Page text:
ATMs overloaded, but cash transactions rule

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Stopping at an automated teller machine (ATM) booth of the Bank for Investment and Development of Vietnam in Hanoi, Le Thu Ha is elated, as nobody is waiting to withdraw cash.

The elation is short-lived, though.

"My house is near an ATM of the bank. But I have not been able to withdraw cash from it for three days. Sometimes, it shows errors, sometimes it has run out of cash," said Ha, a 21-year-old nurse from Dong Da District.

Unable to withdraw cash from the ATM, Ha has to go around to the machines of other banks to withdraw cash, but has similar luck. "What a pain," she exclaimed. "Without cash, I cannot purchase anything for Tet. Maybe I have to go to the bank and get it," she said.

Many ATMs have acted up in recent weeks as the number of customers using the machines increases during the festival season. Many businesses have given employees salaries and bonuses for the Lunar New Year, which starts on February 3, and these funds are typically accessed through ATMs.

A joint stock commercial bank official said cash withdrawals were up by 50 percent over the normal amount for the past 10 days, and may double or even triple in the coming days, as people rush to do Tet shopping.

Nguyen Duc Vinh, chief executive officer of Techcombank, said the amount of cash provided for ATMs outside banks is often lower than those inside due to security reasons, thus they are likely to run out of money quickly when demand increases.

Customers of several banks have reported trouble with ATMs in recent days. "I have been waiting here for half an hour. However, I do not know whether the ATM is working or not until I actually get the money," said Le Bao Anh, who works as a clerk with an insurance firm in Thuong Tin District, outside an ATM kiosk in Dinh Cong Street. There were five other customers patiently waiting their turn.


Consumers not cashing in on cards

Snaking queues outside ATMs, especially around industrial parks, have become a common sight. Many people wait for hours to withdraw cash.

"Banks' offices are far from here, so it is inconvenient if we cannot withdraw cash from ATMs," said a worried Nguyen Van Quynh, who works for a company making wooden products in Quang Minh Industrial Park.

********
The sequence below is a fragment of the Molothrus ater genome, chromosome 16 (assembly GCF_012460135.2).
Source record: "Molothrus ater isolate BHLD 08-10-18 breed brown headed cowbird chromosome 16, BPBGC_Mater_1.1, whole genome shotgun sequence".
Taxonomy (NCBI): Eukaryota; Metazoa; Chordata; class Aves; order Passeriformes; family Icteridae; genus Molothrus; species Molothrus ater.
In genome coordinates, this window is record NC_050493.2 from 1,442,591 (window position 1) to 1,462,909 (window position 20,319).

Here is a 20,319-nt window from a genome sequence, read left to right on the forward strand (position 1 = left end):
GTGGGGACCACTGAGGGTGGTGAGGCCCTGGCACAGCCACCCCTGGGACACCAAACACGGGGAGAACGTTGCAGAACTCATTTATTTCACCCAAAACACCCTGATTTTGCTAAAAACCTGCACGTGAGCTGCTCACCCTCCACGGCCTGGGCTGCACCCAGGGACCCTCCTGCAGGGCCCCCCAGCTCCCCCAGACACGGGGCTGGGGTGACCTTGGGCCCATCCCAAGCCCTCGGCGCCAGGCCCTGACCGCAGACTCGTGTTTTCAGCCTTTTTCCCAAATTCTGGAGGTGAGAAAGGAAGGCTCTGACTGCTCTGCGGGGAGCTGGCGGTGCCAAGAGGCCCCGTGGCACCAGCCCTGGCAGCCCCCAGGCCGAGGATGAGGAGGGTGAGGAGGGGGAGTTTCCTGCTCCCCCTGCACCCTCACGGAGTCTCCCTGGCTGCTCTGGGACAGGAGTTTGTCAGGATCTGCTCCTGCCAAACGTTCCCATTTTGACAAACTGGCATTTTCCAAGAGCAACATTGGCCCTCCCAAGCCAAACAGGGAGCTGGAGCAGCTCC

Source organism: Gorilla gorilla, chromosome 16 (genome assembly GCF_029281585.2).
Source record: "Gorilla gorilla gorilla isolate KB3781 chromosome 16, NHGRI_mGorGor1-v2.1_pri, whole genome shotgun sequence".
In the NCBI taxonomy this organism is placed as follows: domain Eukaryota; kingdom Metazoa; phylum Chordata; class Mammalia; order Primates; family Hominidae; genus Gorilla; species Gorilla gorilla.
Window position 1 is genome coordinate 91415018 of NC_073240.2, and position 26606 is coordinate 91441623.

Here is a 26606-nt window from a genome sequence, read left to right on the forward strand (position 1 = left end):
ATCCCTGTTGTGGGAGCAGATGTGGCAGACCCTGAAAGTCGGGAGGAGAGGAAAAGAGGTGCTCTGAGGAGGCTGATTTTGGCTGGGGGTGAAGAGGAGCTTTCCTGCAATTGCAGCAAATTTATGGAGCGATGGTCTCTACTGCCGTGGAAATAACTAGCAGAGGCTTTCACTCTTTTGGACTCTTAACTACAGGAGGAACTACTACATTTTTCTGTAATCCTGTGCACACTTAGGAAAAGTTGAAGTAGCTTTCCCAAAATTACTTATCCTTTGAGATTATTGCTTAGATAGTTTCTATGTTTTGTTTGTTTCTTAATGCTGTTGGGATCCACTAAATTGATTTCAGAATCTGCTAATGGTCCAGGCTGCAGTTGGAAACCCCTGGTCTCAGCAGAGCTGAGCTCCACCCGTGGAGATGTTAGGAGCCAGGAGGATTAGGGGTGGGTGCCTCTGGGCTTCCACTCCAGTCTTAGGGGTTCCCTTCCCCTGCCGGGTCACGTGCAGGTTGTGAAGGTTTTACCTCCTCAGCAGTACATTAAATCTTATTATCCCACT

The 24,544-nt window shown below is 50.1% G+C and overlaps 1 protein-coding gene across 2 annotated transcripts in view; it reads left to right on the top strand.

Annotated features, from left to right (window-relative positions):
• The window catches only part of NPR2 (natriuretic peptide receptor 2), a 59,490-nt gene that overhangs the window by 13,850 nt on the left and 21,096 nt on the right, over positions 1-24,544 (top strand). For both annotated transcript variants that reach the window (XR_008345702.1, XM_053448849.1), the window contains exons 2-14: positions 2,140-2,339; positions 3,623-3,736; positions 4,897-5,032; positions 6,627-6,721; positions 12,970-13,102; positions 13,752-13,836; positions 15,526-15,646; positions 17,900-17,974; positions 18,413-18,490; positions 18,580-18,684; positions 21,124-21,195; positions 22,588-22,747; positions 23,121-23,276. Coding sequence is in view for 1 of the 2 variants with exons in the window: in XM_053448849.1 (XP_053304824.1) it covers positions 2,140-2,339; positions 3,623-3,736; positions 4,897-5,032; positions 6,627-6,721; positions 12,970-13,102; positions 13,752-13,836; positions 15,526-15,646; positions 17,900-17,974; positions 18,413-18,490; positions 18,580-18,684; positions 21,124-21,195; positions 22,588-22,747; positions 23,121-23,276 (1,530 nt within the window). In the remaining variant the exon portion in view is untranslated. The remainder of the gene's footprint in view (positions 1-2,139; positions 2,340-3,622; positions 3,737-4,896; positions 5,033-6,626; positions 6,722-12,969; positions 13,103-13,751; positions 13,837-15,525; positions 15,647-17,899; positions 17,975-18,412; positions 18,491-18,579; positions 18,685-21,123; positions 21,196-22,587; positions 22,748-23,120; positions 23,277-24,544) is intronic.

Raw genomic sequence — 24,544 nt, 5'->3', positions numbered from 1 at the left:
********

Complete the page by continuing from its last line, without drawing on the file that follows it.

Vinh of Techcombank said the bank will increase the amount of money in some busy ATMs to deal with the overload situation. "The most important solution for dealing with this issue is to load ATMs with money often and regularly. We will strengthen surveillance of the machines, and increase the number of employees tasked with loading them." His bank will also load its ATMs with large denomination notes like VND500,000 and VND200,000, Vinh said.

Le Huynh Ha, ATM service manager for Vietcombank, said his bank will provide money for at least double the withdrawals at ATMs in hot spots like city centers, shopping malls, and supermarkets to ensure there is no shortage.

To meet the increasing demand before Tet, some branches of Vietcombank will extend their working hours up to 8 p.m., instead of closing at 5 p.m. So if customers are not able to withdraw cash from the ATMs, they can do it at bank branches.

Some people say that to reduce the ATM overload, banks should allow customers to withdraw up to VND10 million (US$476.2) per transaction. The current cap of VND2 million per transaction at ATMs is outdated in the context of increasing salaries and bonuses of local people, they say. DongA Bank has become the first bank to allow customers to withdraw up to VND10 million with each transaction at its ATMs.

Vinh of Techcombank said there will not be a shortage of cash for payment this holiday season. Sometimes, ATMs run out of money because banks are not able to deliver the cash in time. Traffic jams and other problems can cause delays, he said.

With more than 1,000 ATMs, Techcombank handles 30,000-50,000 transactions per day via the machines and at its branches. So, some trouble with transactions is unavoidable, Vinh said.

He said local people should increase payments using bank cards, ensuring safety and avoiding trouble in using ATMs. However, it could take a long time to build the habit in a country with a traditional mistrust of non-cash transactions, and where merchandisers are not interested in accepting non-cash payments.

"I do not know how card payment works. I pay for everything in cash. So, it is better for me to wait here until I can withdraw money," said Quynh as he stood patiently in a queue outside an ATM near his company.

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